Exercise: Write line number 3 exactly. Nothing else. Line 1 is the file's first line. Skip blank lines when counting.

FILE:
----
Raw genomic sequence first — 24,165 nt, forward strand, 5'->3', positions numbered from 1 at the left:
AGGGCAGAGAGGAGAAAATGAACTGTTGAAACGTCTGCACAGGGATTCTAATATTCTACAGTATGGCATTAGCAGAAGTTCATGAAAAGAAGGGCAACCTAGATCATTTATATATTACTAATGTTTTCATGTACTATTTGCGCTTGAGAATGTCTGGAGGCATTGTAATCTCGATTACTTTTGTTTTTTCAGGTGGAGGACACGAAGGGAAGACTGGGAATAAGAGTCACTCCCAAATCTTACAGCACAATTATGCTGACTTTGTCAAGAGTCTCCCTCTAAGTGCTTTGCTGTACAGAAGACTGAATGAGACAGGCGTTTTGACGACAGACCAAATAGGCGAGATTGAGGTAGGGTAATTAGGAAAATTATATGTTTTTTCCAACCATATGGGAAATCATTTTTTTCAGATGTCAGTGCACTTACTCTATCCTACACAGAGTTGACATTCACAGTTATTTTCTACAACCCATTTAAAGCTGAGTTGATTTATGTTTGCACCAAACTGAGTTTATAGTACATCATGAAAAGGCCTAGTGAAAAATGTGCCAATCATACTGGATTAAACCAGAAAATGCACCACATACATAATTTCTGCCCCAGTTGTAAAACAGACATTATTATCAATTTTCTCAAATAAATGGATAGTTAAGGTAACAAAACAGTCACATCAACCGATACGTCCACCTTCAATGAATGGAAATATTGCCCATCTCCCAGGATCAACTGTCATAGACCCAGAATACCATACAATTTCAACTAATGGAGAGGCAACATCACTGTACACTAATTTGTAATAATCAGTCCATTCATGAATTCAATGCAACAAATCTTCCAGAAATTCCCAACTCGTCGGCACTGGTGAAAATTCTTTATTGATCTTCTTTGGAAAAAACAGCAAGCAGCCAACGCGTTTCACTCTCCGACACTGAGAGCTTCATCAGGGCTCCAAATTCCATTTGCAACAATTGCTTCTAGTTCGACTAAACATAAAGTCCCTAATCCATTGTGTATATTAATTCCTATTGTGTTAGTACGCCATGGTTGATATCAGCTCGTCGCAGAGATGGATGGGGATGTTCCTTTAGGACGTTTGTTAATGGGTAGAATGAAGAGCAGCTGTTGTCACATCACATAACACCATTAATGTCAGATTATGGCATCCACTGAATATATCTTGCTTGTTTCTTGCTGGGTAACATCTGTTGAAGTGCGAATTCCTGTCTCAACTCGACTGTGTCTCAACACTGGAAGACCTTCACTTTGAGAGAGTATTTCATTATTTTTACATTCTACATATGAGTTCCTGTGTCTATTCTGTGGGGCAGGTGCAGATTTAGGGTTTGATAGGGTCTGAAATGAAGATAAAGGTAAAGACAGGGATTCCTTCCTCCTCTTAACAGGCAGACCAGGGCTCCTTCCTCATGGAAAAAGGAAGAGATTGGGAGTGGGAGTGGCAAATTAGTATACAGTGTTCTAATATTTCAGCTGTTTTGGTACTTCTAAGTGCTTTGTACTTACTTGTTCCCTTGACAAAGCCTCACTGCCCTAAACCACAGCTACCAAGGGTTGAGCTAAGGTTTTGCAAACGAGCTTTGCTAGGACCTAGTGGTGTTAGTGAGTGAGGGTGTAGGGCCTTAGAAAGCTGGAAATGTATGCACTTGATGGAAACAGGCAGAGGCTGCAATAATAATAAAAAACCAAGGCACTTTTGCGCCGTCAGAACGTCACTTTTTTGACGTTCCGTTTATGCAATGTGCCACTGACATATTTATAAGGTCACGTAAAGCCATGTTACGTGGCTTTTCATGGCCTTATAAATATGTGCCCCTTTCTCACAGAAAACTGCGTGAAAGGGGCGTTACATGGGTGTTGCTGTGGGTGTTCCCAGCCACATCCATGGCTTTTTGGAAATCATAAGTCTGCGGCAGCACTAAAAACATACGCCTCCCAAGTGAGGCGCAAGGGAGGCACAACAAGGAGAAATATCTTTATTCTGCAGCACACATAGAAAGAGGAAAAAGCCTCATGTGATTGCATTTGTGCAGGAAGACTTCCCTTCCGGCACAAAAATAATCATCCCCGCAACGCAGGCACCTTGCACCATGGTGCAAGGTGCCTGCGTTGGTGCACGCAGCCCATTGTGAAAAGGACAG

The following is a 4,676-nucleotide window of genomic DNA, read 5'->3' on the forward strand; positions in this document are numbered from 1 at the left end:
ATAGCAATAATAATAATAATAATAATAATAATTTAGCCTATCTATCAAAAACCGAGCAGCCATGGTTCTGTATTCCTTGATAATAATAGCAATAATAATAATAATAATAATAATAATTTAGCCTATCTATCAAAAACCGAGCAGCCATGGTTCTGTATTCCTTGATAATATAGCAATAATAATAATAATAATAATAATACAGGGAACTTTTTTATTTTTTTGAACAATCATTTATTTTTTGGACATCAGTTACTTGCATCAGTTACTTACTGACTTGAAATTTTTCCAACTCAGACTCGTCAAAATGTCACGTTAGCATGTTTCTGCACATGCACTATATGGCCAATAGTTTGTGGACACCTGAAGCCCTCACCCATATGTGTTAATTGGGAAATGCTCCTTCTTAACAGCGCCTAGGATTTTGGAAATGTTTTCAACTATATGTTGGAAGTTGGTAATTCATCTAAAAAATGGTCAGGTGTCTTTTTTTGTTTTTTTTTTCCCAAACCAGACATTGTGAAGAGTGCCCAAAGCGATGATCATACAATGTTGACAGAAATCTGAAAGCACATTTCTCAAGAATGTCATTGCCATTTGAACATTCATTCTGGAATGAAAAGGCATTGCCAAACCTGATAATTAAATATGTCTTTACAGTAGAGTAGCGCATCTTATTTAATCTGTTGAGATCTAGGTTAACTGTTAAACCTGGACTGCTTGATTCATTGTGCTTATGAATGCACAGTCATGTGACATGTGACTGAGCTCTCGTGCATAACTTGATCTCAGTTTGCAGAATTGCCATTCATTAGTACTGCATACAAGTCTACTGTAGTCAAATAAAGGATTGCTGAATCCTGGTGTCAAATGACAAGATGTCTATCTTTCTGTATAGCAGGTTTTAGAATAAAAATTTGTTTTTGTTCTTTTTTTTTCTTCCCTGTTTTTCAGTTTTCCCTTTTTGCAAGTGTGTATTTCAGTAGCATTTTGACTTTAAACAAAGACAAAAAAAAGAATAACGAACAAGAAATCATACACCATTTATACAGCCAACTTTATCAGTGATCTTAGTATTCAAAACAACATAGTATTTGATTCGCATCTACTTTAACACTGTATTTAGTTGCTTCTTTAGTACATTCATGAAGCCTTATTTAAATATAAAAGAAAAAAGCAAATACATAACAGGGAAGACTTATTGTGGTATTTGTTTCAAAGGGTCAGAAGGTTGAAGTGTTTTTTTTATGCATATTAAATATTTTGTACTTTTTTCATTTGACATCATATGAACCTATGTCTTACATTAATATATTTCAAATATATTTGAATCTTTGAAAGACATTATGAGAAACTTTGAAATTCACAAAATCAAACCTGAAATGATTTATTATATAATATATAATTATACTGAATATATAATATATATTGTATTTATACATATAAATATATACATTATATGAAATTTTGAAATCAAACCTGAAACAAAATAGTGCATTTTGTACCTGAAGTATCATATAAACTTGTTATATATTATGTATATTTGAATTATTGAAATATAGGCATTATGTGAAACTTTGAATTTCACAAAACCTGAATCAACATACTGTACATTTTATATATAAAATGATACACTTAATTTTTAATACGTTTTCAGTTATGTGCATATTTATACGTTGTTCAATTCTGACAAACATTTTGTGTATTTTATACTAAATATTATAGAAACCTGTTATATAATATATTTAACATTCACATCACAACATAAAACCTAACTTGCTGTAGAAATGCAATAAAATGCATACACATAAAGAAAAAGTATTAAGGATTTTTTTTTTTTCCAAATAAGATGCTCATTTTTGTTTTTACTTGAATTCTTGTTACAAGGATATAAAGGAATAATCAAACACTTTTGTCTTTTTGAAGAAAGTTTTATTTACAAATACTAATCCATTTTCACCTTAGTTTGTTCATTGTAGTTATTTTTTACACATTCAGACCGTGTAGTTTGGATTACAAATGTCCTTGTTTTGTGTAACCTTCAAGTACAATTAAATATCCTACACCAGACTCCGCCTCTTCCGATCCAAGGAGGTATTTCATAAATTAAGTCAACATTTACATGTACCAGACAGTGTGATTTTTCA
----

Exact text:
The following is a 4,676-nucleotide window of genomic DNA, read 5'->3' on the forward strand; positions in this document are numbered from 1 at the left end: